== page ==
Urinary casts are microscopic tube-shaped particles that are seen in the urine. Depending on their composition, urine casts may contain white blood cells, red blood cells, kidney cells, or other compounds such as protein or fat. Hyaline casts, the most frequent form of cast, are made of solidified Tamm-Horsfall mucoprotein, which is released by the tubular epithelial cells of individual nephrons and hardened over time. Low urine flow, concentrated urine, and an acidic environment can all lead to the creation of hyaline casts, which can be seen in healthy persons who are dehydrated or engaged in strenuous physical activity, among other things.
In addition to being cylindrical and transparent, hyaline castings have a low refractive index.
Ketones are chemicals formed in the liver as a result of the breakdown of fat cells in the bloodstream. A serum ketone test is a method of determining the amount of ketones present in the blood.
The test searches for concealed (occult) blood in a sample of a specimen under examination. It is capable of detecting blood even if you are unable to see it yourself.
Acidity at a certain point
Body fluids include a wide variety of proteins that perform a variety of activities, including the transportation of nutrients, the elimination of toxins, the regulation of metabolic processes, and the defense against intruders. Protein electrophoresis is a technique for separating proteins depending on the size and electrical charge of the proteins being separated. In the presence of a protein mixture, when blood and bodily fluids are separated by electrophoresis, they exhibit a distinctive pattern of bands of varying widths and intensities, which is indicative of the protein mixture present.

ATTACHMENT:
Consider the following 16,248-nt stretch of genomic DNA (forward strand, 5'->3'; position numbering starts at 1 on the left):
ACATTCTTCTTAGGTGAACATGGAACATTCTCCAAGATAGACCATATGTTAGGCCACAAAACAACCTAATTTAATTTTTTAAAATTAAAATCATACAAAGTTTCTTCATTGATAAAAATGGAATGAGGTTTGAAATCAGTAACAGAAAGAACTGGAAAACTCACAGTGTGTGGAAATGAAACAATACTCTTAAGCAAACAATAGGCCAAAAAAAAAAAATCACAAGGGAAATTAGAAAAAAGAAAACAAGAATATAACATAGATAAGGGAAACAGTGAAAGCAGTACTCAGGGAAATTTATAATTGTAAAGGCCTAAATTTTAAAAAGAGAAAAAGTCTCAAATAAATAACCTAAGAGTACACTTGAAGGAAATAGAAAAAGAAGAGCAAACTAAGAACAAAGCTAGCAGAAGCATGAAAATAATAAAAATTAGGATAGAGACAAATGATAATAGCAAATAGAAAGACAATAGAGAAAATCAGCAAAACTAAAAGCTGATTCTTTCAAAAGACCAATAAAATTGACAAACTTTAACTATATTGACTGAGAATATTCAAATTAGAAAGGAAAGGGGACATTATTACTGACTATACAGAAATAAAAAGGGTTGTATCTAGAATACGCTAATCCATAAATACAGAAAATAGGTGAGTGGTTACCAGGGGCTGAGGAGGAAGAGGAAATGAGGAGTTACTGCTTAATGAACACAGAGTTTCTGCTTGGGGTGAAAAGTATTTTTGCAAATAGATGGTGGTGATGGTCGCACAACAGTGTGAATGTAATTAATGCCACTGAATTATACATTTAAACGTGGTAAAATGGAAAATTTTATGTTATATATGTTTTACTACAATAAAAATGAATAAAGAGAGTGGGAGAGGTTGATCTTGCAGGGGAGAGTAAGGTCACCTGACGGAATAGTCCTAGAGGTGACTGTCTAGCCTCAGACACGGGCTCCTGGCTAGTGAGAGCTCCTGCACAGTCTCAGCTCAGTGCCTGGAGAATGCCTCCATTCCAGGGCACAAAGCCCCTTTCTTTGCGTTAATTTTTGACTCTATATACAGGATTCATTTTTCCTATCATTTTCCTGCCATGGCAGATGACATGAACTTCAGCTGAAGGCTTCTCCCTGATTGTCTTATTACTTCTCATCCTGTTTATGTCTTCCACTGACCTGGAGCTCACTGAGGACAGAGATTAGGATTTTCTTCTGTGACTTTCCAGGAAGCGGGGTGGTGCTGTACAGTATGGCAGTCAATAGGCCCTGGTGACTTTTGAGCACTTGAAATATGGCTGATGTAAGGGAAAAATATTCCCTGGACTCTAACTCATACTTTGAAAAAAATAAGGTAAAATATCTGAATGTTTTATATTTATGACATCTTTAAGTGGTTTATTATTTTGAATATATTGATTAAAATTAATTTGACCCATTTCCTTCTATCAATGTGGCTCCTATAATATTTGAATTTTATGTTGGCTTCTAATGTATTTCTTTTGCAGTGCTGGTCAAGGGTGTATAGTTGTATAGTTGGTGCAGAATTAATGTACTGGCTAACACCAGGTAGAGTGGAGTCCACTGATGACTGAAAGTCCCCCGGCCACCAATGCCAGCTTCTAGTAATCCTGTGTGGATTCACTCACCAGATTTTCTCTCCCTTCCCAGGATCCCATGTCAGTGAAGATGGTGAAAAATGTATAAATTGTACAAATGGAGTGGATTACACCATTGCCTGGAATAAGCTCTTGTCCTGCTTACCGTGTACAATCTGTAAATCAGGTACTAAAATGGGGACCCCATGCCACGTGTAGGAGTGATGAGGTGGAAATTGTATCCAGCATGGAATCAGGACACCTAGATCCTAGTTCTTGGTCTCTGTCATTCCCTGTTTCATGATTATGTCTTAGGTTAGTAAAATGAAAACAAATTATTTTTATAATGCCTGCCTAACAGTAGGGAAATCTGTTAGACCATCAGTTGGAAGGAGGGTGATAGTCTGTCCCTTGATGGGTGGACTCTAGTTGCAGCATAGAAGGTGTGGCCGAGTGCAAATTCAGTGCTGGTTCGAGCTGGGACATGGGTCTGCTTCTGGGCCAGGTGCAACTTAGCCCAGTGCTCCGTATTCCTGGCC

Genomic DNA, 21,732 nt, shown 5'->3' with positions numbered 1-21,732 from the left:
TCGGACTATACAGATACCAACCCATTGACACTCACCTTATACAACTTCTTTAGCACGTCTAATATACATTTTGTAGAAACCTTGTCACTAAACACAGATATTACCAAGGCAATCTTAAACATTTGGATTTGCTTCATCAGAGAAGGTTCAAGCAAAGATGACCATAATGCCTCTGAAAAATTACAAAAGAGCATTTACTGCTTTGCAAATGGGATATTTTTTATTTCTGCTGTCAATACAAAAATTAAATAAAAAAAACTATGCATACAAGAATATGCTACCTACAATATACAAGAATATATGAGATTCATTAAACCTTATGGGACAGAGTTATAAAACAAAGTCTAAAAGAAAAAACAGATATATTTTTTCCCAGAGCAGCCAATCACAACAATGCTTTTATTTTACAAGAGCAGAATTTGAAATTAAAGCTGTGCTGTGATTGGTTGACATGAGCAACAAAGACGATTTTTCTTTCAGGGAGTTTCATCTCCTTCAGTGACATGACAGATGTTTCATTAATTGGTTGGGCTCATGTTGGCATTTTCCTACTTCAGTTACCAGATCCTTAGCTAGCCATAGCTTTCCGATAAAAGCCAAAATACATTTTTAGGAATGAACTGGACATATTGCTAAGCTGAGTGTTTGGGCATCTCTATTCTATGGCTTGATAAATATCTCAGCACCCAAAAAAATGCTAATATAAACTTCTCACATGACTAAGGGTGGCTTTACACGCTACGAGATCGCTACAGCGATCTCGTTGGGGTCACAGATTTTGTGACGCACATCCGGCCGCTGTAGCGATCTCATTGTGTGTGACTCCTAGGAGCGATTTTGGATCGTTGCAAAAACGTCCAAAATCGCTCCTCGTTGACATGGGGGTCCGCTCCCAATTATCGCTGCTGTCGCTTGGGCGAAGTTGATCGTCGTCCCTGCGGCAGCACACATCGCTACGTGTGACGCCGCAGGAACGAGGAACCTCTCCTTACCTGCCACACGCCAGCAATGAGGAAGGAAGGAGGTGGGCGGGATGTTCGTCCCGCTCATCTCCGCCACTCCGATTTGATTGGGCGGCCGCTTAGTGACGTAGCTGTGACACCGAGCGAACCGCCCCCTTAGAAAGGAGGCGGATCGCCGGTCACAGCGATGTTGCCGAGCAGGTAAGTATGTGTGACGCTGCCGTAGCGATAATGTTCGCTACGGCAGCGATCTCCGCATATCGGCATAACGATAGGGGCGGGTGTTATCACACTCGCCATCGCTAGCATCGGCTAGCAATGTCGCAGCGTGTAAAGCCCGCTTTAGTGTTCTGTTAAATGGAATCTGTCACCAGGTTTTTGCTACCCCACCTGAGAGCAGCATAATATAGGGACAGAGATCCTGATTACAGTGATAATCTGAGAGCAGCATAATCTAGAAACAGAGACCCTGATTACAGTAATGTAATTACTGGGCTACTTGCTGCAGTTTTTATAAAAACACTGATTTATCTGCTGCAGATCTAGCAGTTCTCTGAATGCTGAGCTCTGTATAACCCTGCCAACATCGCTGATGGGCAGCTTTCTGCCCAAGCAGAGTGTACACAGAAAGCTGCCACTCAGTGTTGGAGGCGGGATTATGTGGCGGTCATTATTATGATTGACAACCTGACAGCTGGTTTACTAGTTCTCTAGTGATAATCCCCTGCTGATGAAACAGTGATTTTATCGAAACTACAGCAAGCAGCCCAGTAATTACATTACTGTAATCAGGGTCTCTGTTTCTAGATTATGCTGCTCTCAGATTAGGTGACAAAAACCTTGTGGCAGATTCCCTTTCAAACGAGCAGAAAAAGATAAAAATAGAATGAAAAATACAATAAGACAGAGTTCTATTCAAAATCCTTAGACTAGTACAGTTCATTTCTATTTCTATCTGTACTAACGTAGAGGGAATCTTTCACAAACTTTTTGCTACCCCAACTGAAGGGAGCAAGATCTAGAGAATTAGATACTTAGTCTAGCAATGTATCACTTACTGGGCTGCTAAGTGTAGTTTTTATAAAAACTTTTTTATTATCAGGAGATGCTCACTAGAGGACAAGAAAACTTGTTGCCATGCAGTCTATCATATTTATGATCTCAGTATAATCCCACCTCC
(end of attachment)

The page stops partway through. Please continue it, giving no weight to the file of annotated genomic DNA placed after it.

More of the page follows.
Albumin is the most abundant fraction.
In the blood, albumin, which is generated by the liver, accounts for approximately 60% of total protein in the bloodstream.
With the exception of immunoglobulins and a few complement proteins, the liver is also responsible for the production of the majority of globulins.
RBCs carry hemoglobin, which is responsible for the transportation of oxygen. The number of red blood cells (RBCs) in your body and the efficiency with which they function determine how much oxygen your bodily tissues receive.
The mineral struvite (ammonium magnesium phosphate, NH4MgPO4H2O) is found in around 10–15 percent of urinary calculi. Struvite stones are made of triple phosphate and magnesium ammonium phosphate. When urea-splitting bacteria infect the body, the formation of struvite stones (sometimes referred to as “infection stones”, urease or triple-phosphate stones) occurs most frequently as a result of infection.
Uric Acid Crystals
Crystals in the urine may arise as a consequence of a disease or as a result of normal catabolism, depending on the situation.
WBCs are important in the fight against infections. They are referred to as leukocytes in some circles. There are five primary types of white blood cells: basophils, eosinophils, lymphocytes (T cells and B cells), monocytes, and neutrophils. Basophils are the most common form of white blood cell.
Yeast is referred to as Candida in the scientific community.
It is a kind of fungus that may be found practically anywhere, including within your body. Normally, your immune system is effective at keeping yeast under control. It has the potential to proliferate and create an infection if you are unwell or taking medications.